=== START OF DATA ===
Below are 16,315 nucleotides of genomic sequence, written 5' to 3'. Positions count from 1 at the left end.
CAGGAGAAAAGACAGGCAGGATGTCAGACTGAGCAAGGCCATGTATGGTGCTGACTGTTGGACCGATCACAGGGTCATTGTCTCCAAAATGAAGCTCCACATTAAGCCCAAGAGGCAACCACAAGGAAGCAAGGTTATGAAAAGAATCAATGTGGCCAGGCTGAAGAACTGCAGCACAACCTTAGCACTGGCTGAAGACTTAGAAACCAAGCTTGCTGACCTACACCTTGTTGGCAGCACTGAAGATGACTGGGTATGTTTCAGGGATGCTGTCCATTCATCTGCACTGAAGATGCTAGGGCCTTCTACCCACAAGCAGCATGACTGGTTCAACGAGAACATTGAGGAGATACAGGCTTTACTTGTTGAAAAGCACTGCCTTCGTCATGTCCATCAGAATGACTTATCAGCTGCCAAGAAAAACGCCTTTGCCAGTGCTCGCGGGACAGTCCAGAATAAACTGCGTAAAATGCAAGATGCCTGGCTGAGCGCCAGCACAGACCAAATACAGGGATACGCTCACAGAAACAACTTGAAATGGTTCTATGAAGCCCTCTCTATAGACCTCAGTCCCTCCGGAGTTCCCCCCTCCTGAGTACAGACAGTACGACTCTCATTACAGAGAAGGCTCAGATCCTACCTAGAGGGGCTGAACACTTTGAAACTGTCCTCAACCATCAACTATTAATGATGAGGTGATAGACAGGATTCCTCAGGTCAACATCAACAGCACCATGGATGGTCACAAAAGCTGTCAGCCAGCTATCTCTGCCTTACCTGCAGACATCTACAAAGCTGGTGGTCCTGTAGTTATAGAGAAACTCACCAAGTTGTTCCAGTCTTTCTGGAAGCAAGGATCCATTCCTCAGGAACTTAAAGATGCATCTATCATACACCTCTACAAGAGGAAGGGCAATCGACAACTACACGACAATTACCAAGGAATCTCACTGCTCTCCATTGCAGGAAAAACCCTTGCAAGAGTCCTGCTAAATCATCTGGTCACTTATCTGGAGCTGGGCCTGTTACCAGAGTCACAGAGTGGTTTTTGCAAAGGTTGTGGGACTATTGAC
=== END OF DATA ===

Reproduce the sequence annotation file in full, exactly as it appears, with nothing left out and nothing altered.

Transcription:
Below are 16,315 nucleotides of genomic sequence, written 5' to 3'. Positions count from 1 at the left end.
CAGGAGAAAAGACAGGCAGGATGTCAGACTGAGCAAGGCCATGTATGGTGCTGACTGTTGGACCGATCACAGGGTCATTGTCTCCAAAATGAAGCTCCACATTAAGCCCAAGAGGCAACCACAAGGAAGCAAGGTTATGAAAAGAATCAATGTGGCCAGGCTGAAGAACTGCAGCACAACCTTAGCACTGGCTGAAGACTTAGAAACCAAGCTTGCTGACCTACACCTTGTTGGCAGCACTGAAGATGACTGGGTATGTTTCAGGGATGCTGTCCATTCATCTGCACTGAAGATGCTAGGGCCTTCTACCCACAAGCAGCATGACTGGTTCAACGAGAACATTGAGGAGATACAGGCTTTACTTGTTGAAAAGCACTGCCTTCGTCATGTCCATCAGAATGACTTATCAGCTGCCAAGAAAAACGCCTTTGCCAGTGCTCGCGGGACAGTCCAGAATAAACTGCGTAAAATGCAAGATGCCTGGCTGAGCGCCAGCACAGACCAAATACAGGGATACGCTCACAGAAACAACTTGAAATGGTTCTATGAAGCCCTCTCTATAGACCTCAGTCCCTCCGGAGTTCCCCCCTCCTGAGTACAGACAGTACGACTCTCATTACAGAGAAGGCTCAGATCCTACCTAGAGGGGCTGAACACTTTGAAACTGTCCTCAACCATCAACTATTAATGATGAGGTGATAGACAGGATTCCTCAGGTCAACATCAACAGCACCATGGATGGTCACAAAAGCTGTCAGCCAGCTATCTCTGCCTTACCTGCAGACATCTACAAAGCTGGTGGTCCTGTAGTTATAGAGAAACTCACCAAGTTGTTCCAGTCTTTCTGGAAGCAAGGATCCATTCCTCAGGAACTTAAAGATGCATCTATCATACACCTCTACAAGAGGAAGGGCAATCGACAACTACACGACAATTACCAAGGAATCTCACTGCTCTCCATTGCAGGAAAAACCCTTGCAAGAGTCCTGCTAAATCATCTGGTCACTTATCTGGAGCTGGGCCTGTTACCAGAGTCACAGAGTGGTTTTTGCAAAGGTTGTGGGACTATTGAC